I for Interface

Coding Blocks – I for interface- Episode 1

Coding blocks podcast is presented by Joe Zack, Michael outlaw and Allen Underwood. I think I am really going to enjoy these podcast episodes because they began by talking about things that I could relate directly to. The three presenters started this episode by defining what an interface is to them. Although I have an understanding of what an interface is, hearing what is means to professional programmers gave light to some different ways of looking at what an interface is. My favorite was “ An interface can somehow be seen as the guard rail on the highway”. I think I “vibed” the most with this definition because that along the lines of what I see an interface to be. After several definitions, the question was then asked what the difference between an abstract class and an interface was. It was at this point that I realized I might have pushed the definition of an interface too far but luckily, this podcast straighten me out. The presented settled on the definition that an abstract interface contained more information and made allocations for storage unlike the interface, which just provided guides for what is to be implemented. The abstract class provided guides and instructions and also storage allocations for the type of data or information to be implemented. Wow!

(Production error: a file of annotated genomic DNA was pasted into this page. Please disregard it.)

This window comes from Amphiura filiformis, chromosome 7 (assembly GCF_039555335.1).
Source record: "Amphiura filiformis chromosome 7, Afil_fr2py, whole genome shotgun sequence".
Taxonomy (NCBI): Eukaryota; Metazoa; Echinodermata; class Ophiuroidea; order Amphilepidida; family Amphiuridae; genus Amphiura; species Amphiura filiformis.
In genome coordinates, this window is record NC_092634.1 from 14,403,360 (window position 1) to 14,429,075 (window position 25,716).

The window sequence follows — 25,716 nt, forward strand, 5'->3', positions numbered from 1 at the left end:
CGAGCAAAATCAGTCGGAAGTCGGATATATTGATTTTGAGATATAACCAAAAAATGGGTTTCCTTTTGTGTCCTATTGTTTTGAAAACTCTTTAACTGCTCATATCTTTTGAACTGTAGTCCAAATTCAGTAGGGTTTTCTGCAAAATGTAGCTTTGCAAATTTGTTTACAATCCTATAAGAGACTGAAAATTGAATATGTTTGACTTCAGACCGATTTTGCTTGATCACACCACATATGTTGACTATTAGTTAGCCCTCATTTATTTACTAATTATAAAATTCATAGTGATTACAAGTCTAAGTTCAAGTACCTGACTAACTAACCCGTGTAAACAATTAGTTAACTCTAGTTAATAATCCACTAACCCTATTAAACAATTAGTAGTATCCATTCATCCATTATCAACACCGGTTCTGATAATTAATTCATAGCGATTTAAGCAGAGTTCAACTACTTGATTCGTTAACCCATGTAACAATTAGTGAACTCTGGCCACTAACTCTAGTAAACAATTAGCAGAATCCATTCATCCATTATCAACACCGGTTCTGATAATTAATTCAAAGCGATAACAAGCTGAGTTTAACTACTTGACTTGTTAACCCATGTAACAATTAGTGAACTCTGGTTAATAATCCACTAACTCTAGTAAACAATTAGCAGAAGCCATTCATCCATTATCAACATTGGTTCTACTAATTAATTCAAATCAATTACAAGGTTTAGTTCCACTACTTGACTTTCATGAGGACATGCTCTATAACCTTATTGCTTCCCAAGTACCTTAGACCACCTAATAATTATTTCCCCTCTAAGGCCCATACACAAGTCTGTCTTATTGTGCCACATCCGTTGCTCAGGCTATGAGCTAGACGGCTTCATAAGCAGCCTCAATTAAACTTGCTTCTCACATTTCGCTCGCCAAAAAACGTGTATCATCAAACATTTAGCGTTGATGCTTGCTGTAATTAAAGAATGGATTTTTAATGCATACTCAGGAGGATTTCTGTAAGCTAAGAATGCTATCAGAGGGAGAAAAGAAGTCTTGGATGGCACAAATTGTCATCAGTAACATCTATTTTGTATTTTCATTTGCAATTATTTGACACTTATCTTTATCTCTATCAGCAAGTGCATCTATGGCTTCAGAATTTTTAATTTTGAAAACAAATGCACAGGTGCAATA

Again the discussions progressed rapidly, it was discussed that an abstract class has to be inherited but an interface must be implemented. An abstract class can’t be instantiated but needs to be inherited. I thought this topic was very important because I recall the first couple of classes, we often found our selves lost in discussions to try and understand the differences and functionalities between these programing concepts. For best practices, it was mentioned that foregoing naming conventions in interfaces sometimes makes it easier to read and also utilizing underscores would group the abstract classes in the top of the file directories when looking at the directory tree structure. Also, they did advise to also prefix all interfaces that we create with an “I” so that everyone that looks at the program will know what it is. Didn’t know that was the standard in the real world.

“You can’t define constructor methods in an interface” – This means we can’t create an interface that informs the classes that are to implement the interface how those classes can be implemented. Again this is a confusing statement but by pondering on it for a few hours, it becomes pretty clear. Instead it makes sense to utilize a base class. Overall this podcast has a lot to be learned from it. They really emphasize on explaining technical concepts and terminologies. Will be posting a different episode next week.


Link – Episode 1



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